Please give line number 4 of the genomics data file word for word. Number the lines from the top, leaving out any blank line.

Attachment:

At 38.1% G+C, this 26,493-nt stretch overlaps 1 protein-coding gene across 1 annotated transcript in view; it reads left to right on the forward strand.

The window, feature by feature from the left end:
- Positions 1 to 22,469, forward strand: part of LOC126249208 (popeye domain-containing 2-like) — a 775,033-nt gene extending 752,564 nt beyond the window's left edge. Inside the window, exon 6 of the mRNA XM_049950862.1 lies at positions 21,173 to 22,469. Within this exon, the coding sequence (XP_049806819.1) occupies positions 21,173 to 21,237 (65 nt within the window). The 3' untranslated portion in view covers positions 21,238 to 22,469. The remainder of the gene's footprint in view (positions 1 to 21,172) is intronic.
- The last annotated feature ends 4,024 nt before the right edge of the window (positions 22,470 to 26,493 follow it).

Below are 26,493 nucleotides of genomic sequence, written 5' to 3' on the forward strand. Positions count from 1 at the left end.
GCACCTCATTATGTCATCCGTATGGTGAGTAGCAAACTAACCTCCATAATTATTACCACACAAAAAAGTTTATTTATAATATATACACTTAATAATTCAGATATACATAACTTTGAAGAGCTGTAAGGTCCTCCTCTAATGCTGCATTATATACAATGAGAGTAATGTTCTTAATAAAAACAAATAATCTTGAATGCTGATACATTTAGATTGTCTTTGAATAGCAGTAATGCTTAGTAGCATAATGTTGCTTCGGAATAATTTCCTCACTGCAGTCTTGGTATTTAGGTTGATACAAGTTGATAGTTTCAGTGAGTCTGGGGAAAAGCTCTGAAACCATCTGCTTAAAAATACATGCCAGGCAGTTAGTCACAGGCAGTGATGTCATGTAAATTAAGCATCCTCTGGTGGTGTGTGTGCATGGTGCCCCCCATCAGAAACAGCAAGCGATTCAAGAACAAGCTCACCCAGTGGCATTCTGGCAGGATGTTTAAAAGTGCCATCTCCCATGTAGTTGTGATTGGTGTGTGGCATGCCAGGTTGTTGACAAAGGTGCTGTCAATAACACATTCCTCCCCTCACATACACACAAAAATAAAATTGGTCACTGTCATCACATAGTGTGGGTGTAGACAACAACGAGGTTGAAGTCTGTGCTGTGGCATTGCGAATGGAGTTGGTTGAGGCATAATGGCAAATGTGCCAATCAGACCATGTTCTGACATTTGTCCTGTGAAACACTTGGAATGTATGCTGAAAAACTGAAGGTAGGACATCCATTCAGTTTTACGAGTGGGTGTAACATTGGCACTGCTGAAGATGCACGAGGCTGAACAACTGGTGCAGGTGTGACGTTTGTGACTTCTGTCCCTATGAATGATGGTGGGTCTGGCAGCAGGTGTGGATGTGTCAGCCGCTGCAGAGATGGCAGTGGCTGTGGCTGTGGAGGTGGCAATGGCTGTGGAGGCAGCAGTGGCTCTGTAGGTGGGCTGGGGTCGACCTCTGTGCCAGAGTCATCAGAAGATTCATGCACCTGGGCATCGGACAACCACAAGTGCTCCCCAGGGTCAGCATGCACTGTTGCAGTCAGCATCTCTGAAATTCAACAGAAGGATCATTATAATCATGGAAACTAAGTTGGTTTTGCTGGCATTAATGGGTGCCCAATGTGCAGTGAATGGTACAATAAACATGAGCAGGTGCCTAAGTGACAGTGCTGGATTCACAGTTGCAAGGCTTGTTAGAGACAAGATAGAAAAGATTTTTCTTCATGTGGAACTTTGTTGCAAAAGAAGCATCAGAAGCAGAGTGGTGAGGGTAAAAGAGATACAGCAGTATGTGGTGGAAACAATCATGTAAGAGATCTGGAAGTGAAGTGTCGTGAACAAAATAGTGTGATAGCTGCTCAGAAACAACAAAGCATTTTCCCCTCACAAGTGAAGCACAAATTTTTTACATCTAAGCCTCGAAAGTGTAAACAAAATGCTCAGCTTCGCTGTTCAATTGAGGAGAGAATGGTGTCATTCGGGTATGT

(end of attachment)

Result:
- The last annotated feature ends 4,024 nt before the right edge of the window (positions 22,470 to 26,493 follow it).